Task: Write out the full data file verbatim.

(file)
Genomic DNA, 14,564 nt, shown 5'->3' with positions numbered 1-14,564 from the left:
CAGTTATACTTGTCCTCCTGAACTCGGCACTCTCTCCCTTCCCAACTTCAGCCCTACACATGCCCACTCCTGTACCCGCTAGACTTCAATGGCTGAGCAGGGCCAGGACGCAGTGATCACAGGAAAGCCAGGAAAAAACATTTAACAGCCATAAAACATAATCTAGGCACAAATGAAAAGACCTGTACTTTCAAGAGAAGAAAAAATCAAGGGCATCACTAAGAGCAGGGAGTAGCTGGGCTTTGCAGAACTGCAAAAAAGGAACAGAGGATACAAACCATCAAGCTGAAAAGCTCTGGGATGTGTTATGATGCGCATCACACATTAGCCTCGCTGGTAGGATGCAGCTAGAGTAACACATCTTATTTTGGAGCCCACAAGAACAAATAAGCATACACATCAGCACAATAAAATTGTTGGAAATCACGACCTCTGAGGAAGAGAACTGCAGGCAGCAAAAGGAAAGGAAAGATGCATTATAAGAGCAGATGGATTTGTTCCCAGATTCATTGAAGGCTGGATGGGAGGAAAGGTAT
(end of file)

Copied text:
Genomic DNA, 14,564 nt, shown 5'->3' with positions numbered 1-14,564 from the left:
CAGTTATACTTGTCCTCCTGAACTCGGCACTCTCTCCCTTCCCAACTTCAGCCCTACACATGCCCACTCCTGTACCCGCTAGACTTCAATGGCTGAGCAGGGCCAGGACGCAGTGATCACAGGAAAGCCAGGAAAAAACATTTAACAGCCATAAAACATAATCTAGGCACAAATGAAAAGACCTGTACTTTCAAGAGAAGAAAAAATCAAGGGCATCACTAAGAGCAGGGAGTAGCTGGGCTTTGCAGAACTGCAAAAAAGGAACAGAGGATACAAACCATCAAGCTGAAAAGCTCTGGGATGTGTTATGATGCGCATCACACATTAGCCTCGCTGGTAGGATGCAGCTAGAGTAACACATCTTATTTTGGAGCCCACAAGAACAAATAAGCATACACATCAGCACAATAAAATTGTTGGAAATCACGACCTCTGAGGAAGAGAACTGCAGGCAGCAAAAGGAAAGGAAAGATGCATTATAAGAGCAGATGGATTTGTTCCCAGATTCATTGAAGGCTGGATGGGAGGAAAGGTAT